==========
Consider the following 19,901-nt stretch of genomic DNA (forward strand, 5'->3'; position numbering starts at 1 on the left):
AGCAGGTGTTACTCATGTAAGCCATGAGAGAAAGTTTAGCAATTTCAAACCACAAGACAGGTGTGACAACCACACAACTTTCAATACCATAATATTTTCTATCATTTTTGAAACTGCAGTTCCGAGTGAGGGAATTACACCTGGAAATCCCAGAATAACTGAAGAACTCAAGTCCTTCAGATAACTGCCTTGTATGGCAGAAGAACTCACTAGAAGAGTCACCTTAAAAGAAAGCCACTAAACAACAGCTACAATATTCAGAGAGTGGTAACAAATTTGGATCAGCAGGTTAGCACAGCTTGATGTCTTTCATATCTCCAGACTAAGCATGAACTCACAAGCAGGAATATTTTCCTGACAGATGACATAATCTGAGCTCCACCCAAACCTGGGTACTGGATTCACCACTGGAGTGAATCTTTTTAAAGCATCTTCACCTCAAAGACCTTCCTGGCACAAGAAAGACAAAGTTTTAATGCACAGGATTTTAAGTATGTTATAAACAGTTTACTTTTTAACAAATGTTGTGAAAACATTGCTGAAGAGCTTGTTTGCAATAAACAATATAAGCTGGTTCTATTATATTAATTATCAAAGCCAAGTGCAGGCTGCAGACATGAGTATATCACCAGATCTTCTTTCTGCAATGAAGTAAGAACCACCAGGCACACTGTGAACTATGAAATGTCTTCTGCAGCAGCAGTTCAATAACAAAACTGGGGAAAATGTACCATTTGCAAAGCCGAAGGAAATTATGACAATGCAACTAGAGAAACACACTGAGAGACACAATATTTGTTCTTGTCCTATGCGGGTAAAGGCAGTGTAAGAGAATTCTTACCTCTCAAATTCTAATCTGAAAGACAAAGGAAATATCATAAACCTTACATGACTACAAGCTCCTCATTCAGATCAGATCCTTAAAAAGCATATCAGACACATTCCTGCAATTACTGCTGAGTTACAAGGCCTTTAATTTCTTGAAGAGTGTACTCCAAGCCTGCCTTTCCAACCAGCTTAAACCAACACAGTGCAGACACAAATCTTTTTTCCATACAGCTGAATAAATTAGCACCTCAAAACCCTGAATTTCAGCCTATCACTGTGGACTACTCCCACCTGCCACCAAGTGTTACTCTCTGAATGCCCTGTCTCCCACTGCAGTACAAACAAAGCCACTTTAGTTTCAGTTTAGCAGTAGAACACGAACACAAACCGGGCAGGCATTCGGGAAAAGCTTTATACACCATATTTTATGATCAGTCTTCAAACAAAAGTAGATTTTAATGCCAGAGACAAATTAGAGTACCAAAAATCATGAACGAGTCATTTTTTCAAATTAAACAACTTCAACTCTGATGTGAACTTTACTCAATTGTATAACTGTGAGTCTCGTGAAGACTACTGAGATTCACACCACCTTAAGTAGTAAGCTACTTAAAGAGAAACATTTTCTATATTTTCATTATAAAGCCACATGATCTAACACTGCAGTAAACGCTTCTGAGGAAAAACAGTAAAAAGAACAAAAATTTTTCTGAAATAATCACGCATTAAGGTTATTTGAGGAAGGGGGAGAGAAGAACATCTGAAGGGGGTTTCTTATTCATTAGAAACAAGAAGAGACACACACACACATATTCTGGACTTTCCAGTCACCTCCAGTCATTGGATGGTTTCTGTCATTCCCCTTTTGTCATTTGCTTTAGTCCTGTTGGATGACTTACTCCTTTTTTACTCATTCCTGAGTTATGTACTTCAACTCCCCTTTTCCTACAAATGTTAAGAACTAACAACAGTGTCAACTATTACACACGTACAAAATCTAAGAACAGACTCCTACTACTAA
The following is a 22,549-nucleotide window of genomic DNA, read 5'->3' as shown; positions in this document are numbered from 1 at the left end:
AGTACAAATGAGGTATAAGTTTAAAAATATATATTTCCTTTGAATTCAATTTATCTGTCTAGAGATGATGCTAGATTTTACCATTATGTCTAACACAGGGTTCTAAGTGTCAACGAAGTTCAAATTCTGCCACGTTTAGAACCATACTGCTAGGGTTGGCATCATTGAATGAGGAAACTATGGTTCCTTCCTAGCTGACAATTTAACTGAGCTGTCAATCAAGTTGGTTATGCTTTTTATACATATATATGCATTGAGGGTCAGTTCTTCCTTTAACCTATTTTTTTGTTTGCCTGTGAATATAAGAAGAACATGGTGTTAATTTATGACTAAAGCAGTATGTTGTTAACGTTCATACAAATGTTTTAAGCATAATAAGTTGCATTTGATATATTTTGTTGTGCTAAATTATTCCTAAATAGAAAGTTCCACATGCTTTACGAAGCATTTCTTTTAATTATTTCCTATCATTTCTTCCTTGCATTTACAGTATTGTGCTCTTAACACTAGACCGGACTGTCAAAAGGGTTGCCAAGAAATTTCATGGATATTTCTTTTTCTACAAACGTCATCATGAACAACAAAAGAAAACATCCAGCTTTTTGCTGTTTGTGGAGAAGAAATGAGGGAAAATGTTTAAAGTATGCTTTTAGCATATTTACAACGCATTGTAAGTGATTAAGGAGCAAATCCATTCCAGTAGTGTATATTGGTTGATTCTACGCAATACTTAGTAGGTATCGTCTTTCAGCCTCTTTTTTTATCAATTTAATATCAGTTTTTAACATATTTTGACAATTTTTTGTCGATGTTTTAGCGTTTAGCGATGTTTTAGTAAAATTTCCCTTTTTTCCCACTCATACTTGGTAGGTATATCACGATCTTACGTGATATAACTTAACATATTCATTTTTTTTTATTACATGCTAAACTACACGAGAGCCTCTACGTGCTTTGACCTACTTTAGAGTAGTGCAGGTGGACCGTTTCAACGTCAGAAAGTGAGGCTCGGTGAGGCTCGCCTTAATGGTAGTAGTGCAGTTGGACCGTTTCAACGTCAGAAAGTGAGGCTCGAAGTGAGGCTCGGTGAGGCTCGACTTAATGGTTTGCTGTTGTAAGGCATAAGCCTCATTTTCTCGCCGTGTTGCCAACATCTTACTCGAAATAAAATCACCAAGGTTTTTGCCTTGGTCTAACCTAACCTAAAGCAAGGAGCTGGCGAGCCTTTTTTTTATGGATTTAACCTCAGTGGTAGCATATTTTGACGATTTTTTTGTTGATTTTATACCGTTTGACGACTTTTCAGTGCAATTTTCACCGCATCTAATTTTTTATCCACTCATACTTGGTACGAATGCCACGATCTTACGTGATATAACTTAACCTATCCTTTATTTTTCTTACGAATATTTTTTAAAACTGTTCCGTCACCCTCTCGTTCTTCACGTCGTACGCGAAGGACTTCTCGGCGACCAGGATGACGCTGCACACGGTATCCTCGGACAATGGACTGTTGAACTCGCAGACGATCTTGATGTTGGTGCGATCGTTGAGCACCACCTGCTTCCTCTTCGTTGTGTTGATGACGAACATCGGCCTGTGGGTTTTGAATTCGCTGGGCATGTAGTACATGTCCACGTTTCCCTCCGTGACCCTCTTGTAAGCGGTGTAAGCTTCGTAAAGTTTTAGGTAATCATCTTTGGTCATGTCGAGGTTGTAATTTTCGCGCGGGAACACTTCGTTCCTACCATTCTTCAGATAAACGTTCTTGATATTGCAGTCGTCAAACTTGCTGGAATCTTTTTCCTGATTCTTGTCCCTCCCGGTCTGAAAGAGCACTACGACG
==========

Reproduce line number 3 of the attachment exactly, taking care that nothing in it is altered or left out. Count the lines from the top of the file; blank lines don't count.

The following is a 22,549-nucleotide window of genomic DNA, read 5'->3' as shown; positions in this document are numbered from 1 at the left end: